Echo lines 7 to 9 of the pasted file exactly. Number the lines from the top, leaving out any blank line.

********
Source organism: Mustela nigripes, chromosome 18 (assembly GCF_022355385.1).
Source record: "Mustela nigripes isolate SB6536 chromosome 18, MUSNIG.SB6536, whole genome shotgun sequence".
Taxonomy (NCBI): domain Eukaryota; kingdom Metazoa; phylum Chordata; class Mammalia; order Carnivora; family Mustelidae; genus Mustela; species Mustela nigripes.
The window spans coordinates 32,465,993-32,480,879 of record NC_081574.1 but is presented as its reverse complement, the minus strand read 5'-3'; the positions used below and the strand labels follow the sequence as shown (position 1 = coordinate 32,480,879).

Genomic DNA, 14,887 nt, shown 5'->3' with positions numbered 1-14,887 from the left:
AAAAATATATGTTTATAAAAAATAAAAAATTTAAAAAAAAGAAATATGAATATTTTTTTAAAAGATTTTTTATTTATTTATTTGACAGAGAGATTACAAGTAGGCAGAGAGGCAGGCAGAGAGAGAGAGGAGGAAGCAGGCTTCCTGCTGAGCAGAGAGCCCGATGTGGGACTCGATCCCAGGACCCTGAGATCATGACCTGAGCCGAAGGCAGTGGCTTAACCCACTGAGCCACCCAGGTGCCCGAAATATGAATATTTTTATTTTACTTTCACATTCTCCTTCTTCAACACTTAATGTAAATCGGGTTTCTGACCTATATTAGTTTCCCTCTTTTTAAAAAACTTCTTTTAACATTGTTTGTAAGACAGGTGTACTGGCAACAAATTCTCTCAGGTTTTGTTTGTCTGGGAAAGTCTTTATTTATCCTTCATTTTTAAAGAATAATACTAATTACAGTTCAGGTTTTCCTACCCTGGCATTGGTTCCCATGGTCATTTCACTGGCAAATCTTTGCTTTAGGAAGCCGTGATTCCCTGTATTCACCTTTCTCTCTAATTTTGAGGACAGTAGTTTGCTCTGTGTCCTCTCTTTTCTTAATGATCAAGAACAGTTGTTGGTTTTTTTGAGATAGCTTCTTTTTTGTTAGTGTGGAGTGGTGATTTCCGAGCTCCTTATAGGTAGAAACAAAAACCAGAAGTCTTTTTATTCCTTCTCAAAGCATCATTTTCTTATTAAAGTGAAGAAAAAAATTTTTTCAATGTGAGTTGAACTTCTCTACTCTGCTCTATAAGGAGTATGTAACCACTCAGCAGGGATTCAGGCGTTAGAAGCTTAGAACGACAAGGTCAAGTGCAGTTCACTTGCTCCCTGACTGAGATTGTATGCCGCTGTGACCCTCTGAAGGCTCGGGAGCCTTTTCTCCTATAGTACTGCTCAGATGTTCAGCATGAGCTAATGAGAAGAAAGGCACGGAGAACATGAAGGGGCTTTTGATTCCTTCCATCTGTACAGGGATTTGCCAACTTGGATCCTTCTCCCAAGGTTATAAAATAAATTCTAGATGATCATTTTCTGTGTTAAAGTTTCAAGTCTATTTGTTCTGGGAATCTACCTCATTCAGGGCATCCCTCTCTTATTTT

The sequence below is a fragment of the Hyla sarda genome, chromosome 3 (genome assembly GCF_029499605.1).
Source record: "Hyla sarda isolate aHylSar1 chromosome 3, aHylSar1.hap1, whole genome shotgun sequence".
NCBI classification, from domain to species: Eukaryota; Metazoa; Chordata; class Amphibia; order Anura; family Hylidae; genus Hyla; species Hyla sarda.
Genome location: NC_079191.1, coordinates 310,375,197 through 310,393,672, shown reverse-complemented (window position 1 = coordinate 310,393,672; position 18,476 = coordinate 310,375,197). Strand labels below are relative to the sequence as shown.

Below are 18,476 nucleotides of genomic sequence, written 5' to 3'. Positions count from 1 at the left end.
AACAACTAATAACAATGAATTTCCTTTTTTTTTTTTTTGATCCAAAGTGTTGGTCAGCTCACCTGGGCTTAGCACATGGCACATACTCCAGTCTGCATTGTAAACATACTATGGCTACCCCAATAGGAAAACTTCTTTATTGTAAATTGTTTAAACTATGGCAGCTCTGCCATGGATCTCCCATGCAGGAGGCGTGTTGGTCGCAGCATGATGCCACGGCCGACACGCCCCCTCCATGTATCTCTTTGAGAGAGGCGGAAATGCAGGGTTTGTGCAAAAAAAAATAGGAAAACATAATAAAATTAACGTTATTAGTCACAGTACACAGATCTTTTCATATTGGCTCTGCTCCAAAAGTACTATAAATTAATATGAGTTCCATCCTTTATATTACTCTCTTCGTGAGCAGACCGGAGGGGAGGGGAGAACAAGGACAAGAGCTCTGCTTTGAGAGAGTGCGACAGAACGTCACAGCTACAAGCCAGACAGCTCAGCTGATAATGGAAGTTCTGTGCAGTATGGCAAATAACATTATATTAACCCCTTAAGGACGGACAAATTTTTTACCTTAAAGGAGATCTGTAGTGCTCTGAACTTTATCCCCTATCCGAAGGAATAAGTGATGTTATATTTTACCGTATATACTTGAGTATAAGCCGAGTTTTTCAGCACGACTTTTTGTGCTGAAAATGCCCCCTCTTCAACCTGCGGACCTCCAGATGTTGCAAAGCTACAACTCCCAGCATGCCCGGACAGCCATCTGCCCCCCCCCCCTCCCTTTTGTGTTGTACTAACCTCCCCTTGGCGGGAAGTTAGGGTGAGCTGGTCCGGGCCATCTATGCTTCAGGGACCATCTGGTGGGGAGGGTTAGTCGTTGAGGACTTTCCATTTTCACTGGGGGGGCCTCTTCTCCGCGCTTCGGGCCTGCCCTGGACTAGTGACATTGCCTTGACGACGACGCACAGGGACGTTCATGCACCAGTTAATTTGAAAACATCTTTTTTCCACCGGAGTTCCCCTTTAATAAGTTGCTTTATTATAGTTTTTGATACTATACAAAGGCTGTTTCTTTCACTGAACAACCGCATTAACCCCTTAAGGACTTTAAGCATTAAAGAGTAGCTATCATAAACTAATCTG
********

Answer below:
The sequence below is a fragment of the Hyla sarda genome, chromosome 3 (genome assembly GCF_029499605.1).
Source record: "Hyla sarda isolate aHylSar1 chromosome 3, aHylSar1.hap1, whole genome shotgun sequence".
NCBI classification, from domain to species: Eukaryota; Metazoa; Chordata; class Amphibia; order Anura; family Hylidae; genus Hyla; species Hyla sarda.